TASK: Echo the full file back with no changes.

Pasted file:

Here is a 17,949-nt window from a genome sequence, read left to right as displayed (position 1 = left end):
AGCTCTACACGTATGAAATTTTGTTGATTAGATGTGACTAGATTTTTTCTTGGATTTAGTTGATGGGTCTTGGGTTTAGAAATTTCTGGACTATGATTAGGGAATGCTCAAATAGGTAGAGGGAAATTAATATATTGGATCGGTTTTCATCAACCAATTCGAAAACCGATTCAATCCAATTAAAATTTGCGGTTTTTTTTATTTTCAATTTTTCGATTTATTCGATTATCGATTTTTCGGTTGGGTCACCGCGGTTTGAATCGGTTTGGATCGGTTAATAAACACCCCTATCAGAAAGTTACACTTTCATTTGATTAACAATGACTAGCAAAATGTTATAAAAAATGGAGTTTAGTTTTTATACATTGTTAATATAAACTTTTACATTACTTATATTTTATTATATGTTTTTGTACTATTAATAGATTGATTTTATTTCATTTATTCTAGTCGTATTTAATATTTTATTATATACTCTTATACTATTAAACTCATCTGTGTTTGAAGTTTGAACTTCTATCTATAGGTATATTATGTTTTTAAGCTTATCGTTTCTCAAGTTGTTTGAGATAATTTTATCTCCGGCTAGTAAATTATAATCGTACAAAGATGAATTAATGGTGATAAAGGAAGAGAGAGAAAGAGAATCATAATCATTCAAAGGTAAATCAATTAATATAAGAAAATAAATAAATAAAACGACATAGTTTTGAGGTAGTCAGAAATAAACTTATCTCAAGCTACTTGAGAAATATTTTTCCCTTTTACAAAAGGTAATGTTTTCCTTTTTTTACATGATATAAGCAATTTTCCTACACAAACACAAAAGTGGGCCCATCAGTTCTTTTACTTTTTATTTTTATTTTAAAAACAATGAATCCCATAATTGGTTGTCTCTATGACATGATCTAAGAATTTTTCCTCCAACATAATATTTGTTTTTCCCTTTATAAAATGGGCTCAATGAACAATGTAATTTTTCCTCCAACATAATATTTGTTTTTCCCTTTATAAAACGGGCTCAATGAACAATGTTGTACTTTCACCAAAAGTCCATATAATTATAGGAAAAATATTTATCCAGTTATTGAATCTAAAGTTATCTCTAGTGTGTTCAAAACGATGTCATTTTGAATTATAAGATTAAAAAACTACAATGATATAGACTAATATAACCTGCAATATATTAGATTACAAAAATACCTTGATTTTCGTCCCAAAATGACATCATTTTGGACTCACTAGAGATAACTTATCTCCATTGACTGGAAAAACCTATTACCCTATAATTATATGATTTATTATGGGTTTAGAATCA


Here is a 17,949-nt window from a genome sequence, read left to right as displayed (position 1 = left end):
AGCTCTACACGTATGAAATTTTGTTGATTAGATGTGACTAGATTTTTTCTTGGATTTAGTTGATGGGTCTTGGGTTTAGAAATTTCTGGACTATGATTAGGGAATGCTCAAATAGGTAGAGGGAAATTAATATATTGGATCGGTTTTCATCAACCAATTCGAAAACCGATTCAATCCAATTAAAATTTGCGGTTTTTTTTATTTTCAATTTTTCGATTTATTCGATTATCGATTTTTCGGTTGGGTCACCGCGGTTTGAATCGGTTTGGATCGGTTAATAAACACCCCTATCAGAAAGTTACACTTTCATTTGATTAACAATGACTAGCAAAATGTTATAAAAAATGGAGTTTAGTTTTTATACATTGTTAATATAAACTTTTACATTACTTATATTTTATTATATGTTTTTGTACTATTAATAGATTGATTTTATTTCATTTATTCTAGTCGTATTTAATATTTTATTATATACTCTTATACTATTAAACTCATCTGTGTTTGAAGTTTGAACTTCTATCTATAGGTATATTATGTTTTTAAGCTTATCGTTTCTCAAGTTGTTTGAGATAATTTTATCTCCGGCTAGTAAATTATAATCGTACAAAGATGAATTAATGGTGATAAAGGAAGAGAGAGAAAGAGAATCATAATCATTCAAAGGTAAATCAATTAATATAAGAAAATAAATAAATAAAACGACATAGTTTTGAGGTAGTCAGAAATAAACTTATCTCAAGCTACTTGAGAAATATTTTTCCCTTTTACAAAAGGTAATGTTTTCCTTTTTTTACATGATATAAGCAATTTTCCTACACAAACACAAAAGTGGGCCCATCAGTTCTTTTACTTTTTATTTTTATTTTAAAAACAATGAATCCCATAATTGGTTGTCTCTATGACATGATCTAAGAATTTTTCCTCCAACATAATATTTGTTTTTCCCTTTATAAAATGGGCTCAATGAACAATGTAATTTTTCCTCCAACATAATATTTGTTTTTCCCTTTATAAAACGGGCTCAATGAACAATGTTGTACTTTCACCAAAAGTCCATATAATTATAGGAAAAATATTTATCCAGTTATTGAATCTAAAGTTATCTCTAGTGTGTTCAAAACGATGTCATTTTGAATTATAAGATTAAAAAACTACAATGATATAGACTAATATAACCTGCAATATATTAGATTACAAAAATACCTTGATTTTCGTCCCAAAATGACATCATTTTGGACTCACTAGAGATAACTTATCTCCATTGACTGGAAAAACCTATTACCCTATAATTATATGATTTATTATGGGTTTAGAATCA